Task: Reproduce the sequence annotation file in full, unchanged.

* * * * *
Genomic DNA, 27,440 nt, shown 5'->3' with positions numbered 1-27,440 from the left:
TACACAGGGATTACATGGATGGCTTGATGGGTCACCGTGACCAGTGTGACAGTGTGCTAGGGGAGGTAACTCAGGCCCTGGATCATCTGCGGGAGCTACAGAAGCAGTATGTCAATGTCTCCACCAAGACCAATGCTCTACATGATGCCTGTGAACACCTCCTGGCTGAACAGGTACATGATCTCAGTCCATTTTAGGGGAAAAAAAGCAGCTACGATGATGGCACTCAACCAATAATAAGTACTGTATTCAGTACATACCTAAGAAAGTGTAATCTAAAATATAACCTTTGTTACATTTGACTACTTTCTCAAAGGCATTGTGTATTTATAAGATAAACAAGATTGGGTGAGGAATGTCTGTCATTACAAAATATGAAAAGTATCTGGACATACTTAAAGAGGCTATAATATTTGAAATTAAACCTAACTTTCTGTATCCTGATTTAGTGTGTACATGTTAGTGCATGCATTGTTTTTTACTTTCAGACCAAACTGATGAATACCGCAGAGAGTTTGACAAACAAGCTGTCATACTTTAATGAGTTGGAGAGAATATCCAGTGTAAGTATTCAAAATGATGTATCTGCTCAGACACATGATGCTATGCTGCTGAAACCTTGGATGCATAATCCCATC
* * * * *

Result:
Genomic DNA, 27,440 nt, shown 5'->3' with positions numbered 1-27,440 from the left:
TACACAGGGATTACATGGATGGCTTGATGGGTCACCGTGACCAGTGTGACAGTGTGCTAGGGGAGGTAACTCAGGCCCTGGATCATCTGCGGGAGCTACAGAAGCAGTATGTCAATGTCTCCACCAAGACCAATGCTCTACATGATGCCTGTGAACACCTCCTGGCTGAACAGGTACATGATCTCAGTCCATTTTAGGGGAAAAAAAGCAGCTACGATGATGGCACTCAACCAATAATAAGTACTGTATTCAGTACATACCTAAGAAAGTGTAATCTAAAATATAACCTTTGTTACATTTGACTACTTTCTCAAAGGCATTGTGTATTTATAAGATAAACAAGATTGGGTGAGGAATGTCTGTCATTACAAAATATGAAAAGTATCTGGACATACTTAAAGAGGCTATAATATTTGAAATTAAACCTAACTTTCTGTATCCTGATTTAGTGTGTACATGTTAGTGCATGCATTGTTTTTTACTTTCAGACCAAACTGATGAATACCGCAGAGAGTTTGACAAACAAGCTGTCATACTTTAATGAGTTGGAGAGAATATCCAGTGTAAGTATTCAAAATGATGTATCTGCTCAGACACATGATGCTATGCTGCTGAAACCTTGGATGCATAATCCCATC